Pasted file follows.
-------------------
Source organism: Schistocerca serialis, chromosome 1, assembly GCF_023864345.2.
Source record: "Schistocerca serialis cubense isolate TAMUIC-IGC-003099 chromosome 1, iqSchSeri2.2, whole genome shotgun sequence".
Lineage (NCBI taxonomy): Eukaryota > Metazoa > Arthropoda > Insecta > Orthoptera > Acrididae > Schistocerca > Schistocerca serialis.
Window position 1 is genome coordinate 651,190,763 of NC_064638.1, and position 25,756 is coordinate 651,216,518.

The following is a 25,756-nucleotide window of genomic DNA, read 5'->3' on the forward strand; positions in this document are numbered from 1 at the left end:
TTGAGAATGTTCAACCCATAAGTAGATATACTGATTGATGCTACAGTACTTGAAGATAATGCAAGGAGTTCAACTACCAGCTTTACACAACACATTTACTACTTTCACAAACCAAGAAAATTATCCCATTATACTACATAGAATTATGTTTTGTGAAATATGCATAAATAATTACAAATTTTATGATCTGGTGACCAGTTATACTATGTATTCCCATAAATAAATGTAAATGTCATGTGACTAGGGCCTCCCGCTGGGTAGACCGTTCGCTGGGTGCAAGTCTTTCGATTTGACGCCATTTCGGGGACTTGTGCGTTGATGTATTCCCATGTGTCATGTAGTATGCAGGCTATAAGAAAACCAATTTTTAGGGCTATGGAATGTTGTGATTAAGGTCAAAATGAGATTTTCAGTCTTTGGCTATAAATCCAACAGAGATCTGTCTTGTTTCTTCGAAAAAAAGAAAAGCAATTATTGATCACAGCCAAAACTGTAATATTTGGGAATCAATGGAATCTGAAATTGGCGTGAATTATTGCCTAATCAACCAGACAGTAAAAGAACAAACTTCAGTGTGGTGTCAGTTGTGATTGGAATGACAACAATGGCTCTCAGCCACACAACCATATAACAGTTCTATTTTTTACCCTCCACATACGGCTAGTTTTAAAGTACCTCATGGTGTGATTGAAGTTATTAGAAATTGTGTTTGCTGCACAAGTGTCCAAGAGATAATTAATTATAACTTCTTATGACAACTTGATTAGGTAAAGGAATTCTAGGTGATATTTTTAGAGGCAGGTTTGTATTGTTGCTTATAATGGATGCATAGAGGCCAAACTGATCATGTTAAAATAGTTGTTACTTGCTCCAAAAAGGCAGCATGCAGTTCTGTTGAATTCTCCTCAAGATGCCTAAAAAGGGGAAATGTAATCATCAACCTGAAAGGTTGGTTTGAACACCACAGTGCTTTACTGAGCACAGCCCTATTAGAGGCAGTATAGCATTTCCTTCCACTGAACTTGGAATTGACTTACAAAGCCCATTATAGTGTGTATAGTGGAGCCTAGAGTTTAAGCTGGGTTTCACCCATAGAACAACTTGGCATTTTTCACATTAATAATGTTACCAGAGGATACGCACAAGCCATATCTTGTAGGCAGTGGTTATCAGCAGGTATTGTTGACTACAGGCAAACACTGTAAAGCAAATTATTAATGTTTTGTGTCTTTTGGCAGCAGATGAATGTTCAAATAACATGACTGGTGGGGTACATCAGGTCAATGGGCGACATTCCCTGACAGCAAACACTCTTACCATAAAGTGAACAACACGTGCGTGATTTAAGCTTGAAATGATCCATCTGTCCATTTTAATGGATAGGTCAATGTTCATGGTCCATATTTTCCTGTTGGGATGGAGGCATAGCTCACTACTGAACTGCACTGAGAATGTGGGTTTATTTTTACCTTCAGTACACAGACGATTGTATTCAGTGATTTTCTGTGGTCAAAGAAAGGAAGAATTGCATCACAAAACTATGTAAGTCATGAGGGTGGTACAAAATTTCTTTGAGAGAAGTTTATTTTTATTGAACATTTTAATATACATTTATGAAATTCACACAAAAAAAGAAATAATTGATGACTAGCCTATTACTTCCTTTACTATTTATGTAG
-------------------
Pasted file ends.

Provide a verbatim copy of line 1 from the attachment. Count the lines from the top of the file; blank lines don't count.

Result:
Source organism: Schistocerca serialis, chromosome 1, assembly GCF_023864345.2.